New Year’s Dance
“And it was a grand old time! Ever since I was little I remember going and just sitting with the grandparents and – everybody went, the Elders and the younger people. That little place would be packed.”
And New Year’s, there would be a dance. We had a dance hall – a small one, which was behind our, um, where our church is now? It was in a small lot directly behind there. And it was a small building. And we used to have a fella that played the accordion come from Wildwood area. Think his name was George Zorzi. He was a brother to Carmella Toigo, who was a friend of mine. And they’re one of the first families in the Wildwood area. And they were very good friends of ours. So her brother used to come out and play the accordion for a New Year’s dance for our community. And there were no tables set up, of course, ’cause the place is small, and you know, there’s benches all around the perimeters of the hall. And it was a grand old time! Ever since I was little I remember going and just sitting with the grandparents and – everybody went, the Elders and the younger people. That little place would be packed. And there’s a big barrel of a stove – like, an old oil barrel of a stove that was cut down as a wood stove. That’s what heated the building. And someone would bring a big kettle of tea. That’s what we had. So when you left home, you took your teacup with you. And a bag, something, maybe it could be a pillowcase, because they’re going to pass around the Jap oranges, or regular oranges and apples. You pass around the fruit. And there’s sandwiches. They would make sandwiches. Some people make sandwiches and they got passed around as you’re sitting on these benches, and they’d come passing it around in boxes. And you’d just grab a sandwich – they’re all wrapped up – and you had your midnight snack there. Then someone would come with a kettle with tea, big kettle of tea. And you dig out your cup and they pour your tea for you. So that was our celebrations back then, and you went home with your bag of goodies and your pillowcase and had your fruits to take home.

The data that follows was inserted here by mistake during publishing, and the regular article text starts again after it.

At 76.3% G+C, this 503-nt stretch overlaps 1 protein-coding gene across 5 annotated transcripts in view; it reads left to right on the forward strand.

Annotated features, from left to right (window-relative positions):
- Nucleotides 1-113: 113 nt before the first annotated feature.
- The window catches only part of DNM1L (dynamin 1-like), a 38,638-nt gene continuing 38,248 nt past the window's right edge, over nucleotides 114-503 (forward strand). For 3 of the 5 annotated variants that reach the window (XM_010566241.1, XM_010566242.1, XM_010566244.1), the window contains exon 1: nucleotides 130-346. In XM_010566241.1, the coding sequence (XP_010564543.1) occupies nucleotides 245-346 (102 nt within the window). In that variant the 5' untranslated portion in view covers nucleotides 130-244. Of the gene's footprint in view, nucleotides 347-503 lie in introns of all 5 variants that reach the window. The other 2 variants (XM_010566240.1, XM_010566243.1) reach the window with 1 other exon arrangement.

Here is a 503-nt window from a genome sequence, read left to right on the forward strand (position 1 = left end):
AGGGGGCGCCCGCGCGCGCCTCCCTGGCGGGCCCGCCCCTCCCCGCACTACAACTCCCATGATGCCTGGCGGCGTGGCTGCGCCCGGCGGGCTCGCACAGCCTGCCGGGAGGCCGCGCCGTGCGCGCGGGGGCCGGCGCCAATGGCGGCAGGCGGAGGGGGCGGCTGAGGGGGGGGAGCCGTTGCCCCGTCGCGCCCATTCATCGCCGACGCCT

“And he would play those drums like nobody’s business and these guys are playing the guitar and playing the accordion.”
There was dancing to the music. And then later on, some of our own people used to play music. They had guitar players, a drummer, accordion – we had three fellas I would say. They were all cousins, related. There was Moses Wilson, he played beautiful music. He played the accordion, but he could play the guitar as well. And his two cousins, Joe Harry and Stanley Harry, that played the accordion. And some relative of theirs, I think that was their uncle, who had come down from the Homalco reserve, and would come and play. And he would play those drums like nobody’s business and these guys are playing the guitar and playing the accordion. Joe Harry was such a great player of the accordion. He was a small man, but he had this huge accordion and he just – going at it. And I just used to be so fascinated watching him. He was a great, great player. They were happy. They had so much fun playing. Nobody was getting paid, but they sure enjoyed playing. We sure enjoyed their music.
My late husband used to play the guitar. He used to play the guitar with Moses Wilson. And they got along famously. Course they drank together and played the guitar. They’d be up all night playing the guitar. And it was, a lot of it was country and western music. And they just loved that. People loved that. They were always getting invited to go: “Bring your guitar,” and “Want to hear some music.” Years ago our guys never learned to play music from any instructor. They all just learned by ear. And we had quite a few in Homalco, guys that were beautiful musicians.